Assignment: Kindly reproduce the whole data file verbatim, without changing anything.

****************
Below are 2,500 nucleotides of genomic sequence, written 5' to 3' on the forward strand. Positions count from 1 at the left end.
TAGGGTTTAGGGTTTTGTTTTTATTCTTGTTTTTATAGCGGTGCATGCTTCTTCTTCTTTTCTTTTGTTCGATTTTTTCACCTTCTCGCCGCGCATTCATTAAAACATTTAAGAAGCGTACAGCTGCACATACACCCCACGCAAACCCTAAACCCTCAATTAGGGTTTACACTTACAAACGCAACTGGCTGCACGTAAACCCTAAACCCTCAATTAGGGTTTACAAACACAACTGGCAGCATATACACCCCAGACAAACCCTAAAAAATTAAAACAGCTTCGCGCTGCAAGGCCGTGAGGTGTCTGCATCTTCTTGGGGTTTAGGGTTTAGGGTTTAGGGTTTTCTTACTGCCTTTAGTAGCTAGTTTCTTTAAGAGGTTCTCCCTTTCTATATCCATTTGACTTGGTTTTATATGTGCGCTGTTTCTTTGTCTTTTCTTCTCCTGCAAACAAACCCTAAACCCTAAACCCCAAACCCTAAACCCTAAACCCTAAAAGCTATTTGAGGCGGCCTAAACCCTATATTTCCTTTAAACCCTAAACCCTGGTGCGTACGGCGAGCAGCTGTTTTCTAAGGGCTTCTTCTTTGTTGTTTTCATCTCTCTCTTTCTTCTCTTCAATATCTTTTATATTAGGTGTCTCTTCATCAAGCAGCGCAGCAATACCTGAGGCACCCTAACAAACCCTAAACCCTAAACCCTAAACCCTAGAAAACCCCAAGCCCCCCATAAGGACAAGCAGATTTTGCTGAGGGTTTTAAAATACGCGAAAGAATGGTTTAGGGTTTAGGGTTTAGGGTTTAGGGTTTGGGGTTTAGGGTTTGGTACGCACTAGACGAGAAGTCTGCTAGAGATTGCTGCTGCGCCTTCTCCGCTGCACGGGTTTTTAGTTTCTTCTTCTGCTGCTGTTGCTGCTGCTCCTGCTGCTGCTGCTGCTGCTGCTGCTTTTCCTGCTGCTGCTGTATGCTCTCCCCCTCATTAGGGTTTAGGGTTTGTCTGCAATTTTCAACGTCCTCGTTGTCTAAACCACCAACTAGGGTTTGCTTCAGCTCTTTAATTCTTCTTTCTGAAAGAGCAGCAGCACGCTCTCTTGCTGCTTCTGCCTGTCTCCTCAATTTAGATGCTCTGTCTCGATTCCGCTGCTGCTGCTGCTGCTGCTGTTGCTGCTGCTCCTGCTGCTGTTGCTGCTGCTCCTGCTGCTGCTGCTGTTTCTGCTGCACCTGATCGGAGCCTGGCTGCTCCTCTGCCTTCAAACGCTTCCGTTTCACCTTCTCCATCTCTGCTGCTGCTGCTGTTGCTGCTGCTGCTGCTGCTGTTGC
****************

Below are 2,500 nucleotides of genomic sequence, written 5' to 3' on the forward strand. Positions count from 1 at the left end.
TAGGGTTTAGGGTTTTGTTTTTATTCTTGTTTTTATAGCGGTGCATGCTTCTTCTTCTTTTCTTTTGTTCGATTTTTTCACCTTCTCGCCGCGCATTCATTAAAACATTTAAGAAGCGTACAGCTGCACATACACCCCACGCAAACCCTAAACCCTCAATTAGGGTTTACACTTACAAACGCAACTGGCTGCACGTAAACCCTAAACCCTCAATTAGGGTTTACAAACACAACTGGCAGCATATACACCCCAGACAAACCCTAAAAAATTAAAACAGCTTCGCGCTGCAAGGCCGTGAGGTGTCTGCATCTTCTTGGGGTTTAGGGTTTAGGGTTTAGGGTTTTCTTACTGCCTTTAGTAGCTAGTTTCTTTAAGAGGTTCTCCCTTTCTATATCCATTTGACTTGGTTTTATATGTGCGCTGTTTCTTTGTCTTTTCTTCTCCTGCAAACAAACCCTAAACCCTAAACCCCAAACCCTAAACCCTAAACCCTAAAAGCTATTTGAGGCGGCCTAAACCCTATATTTCCTTTAAACCCTAAACCCTGGTGCGTACGGCGAGCAGCTGTTTTCTAAGGGCTTCTTCTTTGTTGTTTTCATCTCTCTCTTTCTTCTCTTCAATATCTTTTATATTAGGTGTCTCTTCATCAAGCAGCGCAGCAATACCTGAGGCACCCTAACAAACCCTAAACCCTAAACCCTAAACCCTAGAAAACCCCAAGCCCCCCATAAGGACAAGCAGATTTTGCTGAGGGTTTTAAAATACGCGAAAGAATGGTTTAGGGTTTAGGGTTTAGGGTTTAGGGTTTGGGGTTTAGGGTTTGGTACGCACTAGACGAGAAGTCTGCTAGAGATTGCTGCTGCGCCTTCTCCGCTGCACGGGTTTTTAGTTTCTTCTTCTGCTGCTGTTGCTGCTGCTCCTGCTGCTGCTGCTGCTGCTGCTGCTTTTCCTGCTGCTGCTGTATGCTCTCCCCCTCATTAGGGTTTAGGGTTTGTCTGCAATTTTCAACGTCCTCGTTGTCTAAACCACCAACTAGGGTTTGCTTCAGCTCTTTAATTCTTCTTTCTGAAAGAGCAGCAGCACGCTCTCTTGCTGCTTCTGCCTGTCTCCTCAATTTAGATGCTCTGTCTCGATTCCGCTGCTGCTGCTGCTGCTGCTGTTGCTGCTGCTCCTGCTGCTGTTGCTGCTGCTCCTGCTGCTGCTGCTGTTTCTGCTGCACCTGATCGGAGCCTGGCTGCTCCTCTGCCTTCAAACGCTTCCGTTTCACCTTCTCCATCTCTGCTGCTGCTGCTGTTGCTGCTGCTGCTGCTGCTGTTGC